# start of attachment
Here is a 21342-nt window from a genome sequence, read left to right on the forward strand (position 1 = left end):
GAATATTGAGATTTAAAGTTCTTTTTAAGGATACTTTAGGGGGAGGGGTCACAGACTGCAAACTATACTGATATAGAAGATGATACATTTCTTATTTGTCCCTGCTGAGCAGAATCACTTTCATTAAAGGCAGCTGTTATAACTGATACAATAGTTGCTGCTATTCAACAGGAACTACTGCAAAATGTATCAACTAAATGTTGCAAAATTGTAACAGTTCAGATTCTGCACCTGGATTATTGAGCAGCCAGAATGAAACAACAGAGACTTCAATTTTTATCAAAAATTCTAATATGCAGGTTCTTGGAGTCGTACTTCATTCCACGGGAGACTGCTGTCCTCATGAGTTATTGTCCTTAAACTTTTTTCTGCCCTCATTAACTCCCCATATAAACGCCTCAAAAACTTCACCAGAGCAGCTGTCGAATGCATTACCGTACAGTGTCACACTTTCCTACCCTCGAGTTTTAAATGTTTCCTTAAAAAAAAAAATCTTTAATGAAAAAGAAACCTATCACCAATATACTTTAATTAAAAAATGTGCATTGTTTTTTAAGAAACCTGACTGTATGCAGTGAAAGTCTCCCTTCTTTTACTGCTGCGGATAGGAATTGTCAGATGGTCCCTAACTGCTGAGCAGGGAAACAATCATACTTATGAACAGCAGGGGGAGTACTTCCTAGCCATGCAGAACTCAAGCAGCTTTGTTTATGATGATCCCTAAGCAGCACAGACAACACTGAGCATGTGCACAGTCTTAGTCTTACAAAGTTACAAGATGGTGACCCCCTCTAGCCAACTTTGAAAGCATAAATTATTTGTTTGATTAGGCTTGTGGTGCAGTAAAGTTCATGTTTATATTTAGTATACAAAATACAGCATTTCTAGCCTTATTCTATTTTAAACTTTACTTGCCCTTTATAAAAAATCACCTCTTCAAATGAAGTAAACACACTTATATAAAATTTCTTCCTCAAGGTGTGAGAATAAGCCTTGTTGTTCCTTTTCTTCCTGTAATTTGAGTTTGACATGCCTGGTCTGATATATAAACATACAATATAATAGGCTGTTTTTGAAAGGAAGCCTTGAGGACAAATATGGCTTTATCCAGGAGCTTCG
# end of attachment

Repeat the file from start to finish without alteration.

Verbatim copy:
Here is a 21342-nt window from a genome sequence, read left to right on the forward strand (position 1 = left end):
GAATATTGAGATTTAAAGTTCTTTTTAAGGATACTTTAGGGGGAGGGGTCACAGACTGCAAACTATACTGATATAGAAGATGATACATTTCTTATTTGTCCCTGCTGAGCAGAATCACTTTCATTAAAGGCAGCTGTTATAACTGATACAATAGTTGCTGCTATTCAACAGGAACTACTGCAAAATGTATCAACTAAATGTTGCAAAATTGTAACAGTTCAGATTCTGCACCTGGATTATTGAGCAGCCAGAATGAAACAACAGAGACTTCAATTTTTATCAAAAATTCTAATATGCAGGTTCTTGGAGTCGTACTTCATTCCACGGGAGACTGCTGTCCTCATGAGTTATTGTCCTTAAACTTTTTTCTGCCCTCATTAACTCCCCATATAAACGCCTCAAAAACTTCACCAGAGCAGCTGTCGAATGCATTACCGTACAGTGTCACACTTTCCTACCCTCGAGTTTTAAATGTTTCCTTAAAAAAAAAAATCTTTAATGAAAAAGAAACCTATCACCAATATACTTTAATTAAAAAATGTGCATTGTTTTTTAAGAAACCTGACTGTATGCAGTGAAAGTCTCCCTTCTTTTACTGCTGCGGATAGGAATTGTCAGATGGTCCCTAACTGCTGAGCAGGGAAACAATCATACTTATGAACAGCAGGGGGAGTACTTCCTAGCCATGCAGAACTCAAGCAGCTTTGTTTATGATGATCCCTAAGCAGCACAGACAACACTGAGCATGTGCACAGTCTTAGTCTTACAAAGTTACAAGATGGTGACCCCCTCTAGCCAACTTTGAAAGCATAAATTATTTGTTTGATTAGGCTTGTGGTGCAGTAAAGTTCATGTTTATATTTAGTATACAAAATACAGCATTTCTAGCCTTATTCTATTTTAAACTTTACTTGCCCTTTATAAAAAATCACCTCTTCAAATGAAGTAAACACACTTATATAAAATTTCTTCCTCAAGGTGTGAGAATAAGCCTTGTTGTTCCTTTTCTTCCTGTAATTTGAGTTTGACATGCCTGGTCTGATATATAAACATACAATATAATAGGCTGTTTTTGAAAGGAAGCCTTGAGGACAAATATGGCTTTATCCAGGAGCTTCG